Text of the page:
of genes (McMahon and Cousins, 1998). Zinc has been shown to influence both apoptosis and protein kinase C activity (McCabe et al., 1993; Telford and Fraker, 1995; Zalewski et al., 1994), which is within the regulatory function. The relationship of zinc to normal synaptic signaling processes also falls within the regulatory role (Cole et al., 1999). The most widely studied MTF-regulated gene is the metallothionein gene. An unequivocal function has not been established, but this metalloprotein appears to act as a zinc trafficking molecule for maintaining cellular zinc concentrations (Cousins, 1996) and perhaps as part of a cellular redox system for zinc donation to zinc finger proteins (Jacob et al., 1998; Roesijadi et al., 1998). Upregulation of metallothionein by specific cytokines and some hormones suggests a function that is critical to a stress response. Induction of metallothionein by changes in dietary zinc intake has received considerable attention in experiments with both animals and humans (reviewed in Chesters, 1997; Cousins, 1994). Erythrocyte metallothionein concentrations decreased rapidly in humans fed a phytate-containing diet of very low zinc content (Grider et al., 1990). Erythrocyte metallothionein concentration appears to be a measure of severe zinc depletion, and the extent of a change in concentration can distinguish between low and adequate levels of zinc intake under experimental conditions (Thomas et al., 1992). Erythrocyte metallothionein and monocyte metallothionein messenger RNA concentrations increase with elevated zinc intake levels such as those encountered with dietary supplements (Grider et al., 1990; Sullivan et al., 1998). Studies of metallothionein concentration in blood cells or plasma during large human dietary trials have not been undertaken. Consequently, the use of metallothionein as a static or functional indicator of zinc status needs further study.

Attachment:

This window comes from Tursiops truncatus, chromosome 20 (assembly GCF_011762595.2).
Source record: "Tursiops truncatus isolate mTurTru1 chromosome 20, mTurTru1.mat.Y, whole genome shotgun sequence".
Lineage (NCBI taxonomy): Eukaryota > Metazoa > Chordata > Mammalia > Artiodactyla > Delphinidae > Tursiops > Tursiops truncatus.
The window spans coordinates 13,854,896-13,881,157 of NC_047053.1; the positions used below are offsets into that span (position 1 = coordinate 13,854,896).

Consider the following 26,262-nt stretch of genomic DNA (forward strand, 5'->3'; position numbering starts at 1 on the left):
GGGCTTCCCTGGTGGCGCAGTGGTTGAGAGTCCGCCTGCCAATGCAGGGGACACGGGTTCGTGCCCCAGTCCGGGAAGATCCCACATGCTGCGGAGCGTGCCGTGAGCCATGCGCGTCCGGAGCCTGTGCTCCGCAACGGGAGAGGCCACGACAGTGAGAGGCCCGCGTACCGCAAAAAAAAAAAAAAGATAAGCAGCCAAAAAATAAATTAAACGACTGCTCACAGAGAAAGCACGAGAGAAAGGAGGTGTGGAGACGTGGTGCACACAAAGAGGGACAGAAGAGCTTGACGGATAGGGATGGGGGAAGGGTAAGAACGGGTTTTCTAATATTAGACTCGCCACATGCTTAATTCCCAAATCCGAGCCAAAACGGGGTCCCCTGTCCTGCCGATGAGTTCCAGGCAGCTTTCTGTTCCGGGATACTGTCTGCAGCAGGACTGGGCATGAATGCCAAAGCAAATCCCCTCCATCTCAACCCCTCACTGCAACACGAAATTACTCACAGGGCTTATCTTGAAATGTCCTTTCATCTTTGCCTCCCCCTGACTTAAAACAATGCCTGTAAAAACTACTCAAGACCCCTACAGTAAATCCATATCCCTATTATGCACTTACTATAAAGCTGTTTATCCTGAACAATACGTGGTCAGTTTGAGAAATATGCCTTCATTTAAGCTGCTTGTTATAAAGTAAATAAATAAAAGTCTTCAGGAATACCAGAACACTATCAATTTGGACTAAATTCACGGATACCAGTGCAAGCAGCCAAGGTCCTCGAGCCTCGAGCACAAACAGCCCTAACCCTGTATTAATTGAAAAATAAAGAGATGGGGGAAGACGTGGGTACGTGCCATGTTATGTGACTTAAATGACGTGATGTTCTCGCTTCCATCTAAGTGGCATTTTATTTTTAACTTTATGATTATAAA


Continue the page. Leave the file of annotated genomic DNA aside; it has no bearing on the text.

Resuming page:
While knowledge of the biochemical and molecular genetics of zinc function is well developed and expanding, neither the relationship of these genetics to zinc deficiency or toxicity nor the function(s) for which zinc is particularly critical have been established. For example, explanations for depressed growth, immune dysfunction, diarrhea, altered cognition, host defense properties, defects in carbohydrate utilization, reproductive teratogenesis, and numerous other clinical outcomes of mild and severe zinc deficiency (Hambidge, 1989; King and Keen, 1999) have not been conclusively established.
Zinc is widely distributed in foods. Because virtually none of it is present as the free ion, bioavailability is a function of the extent of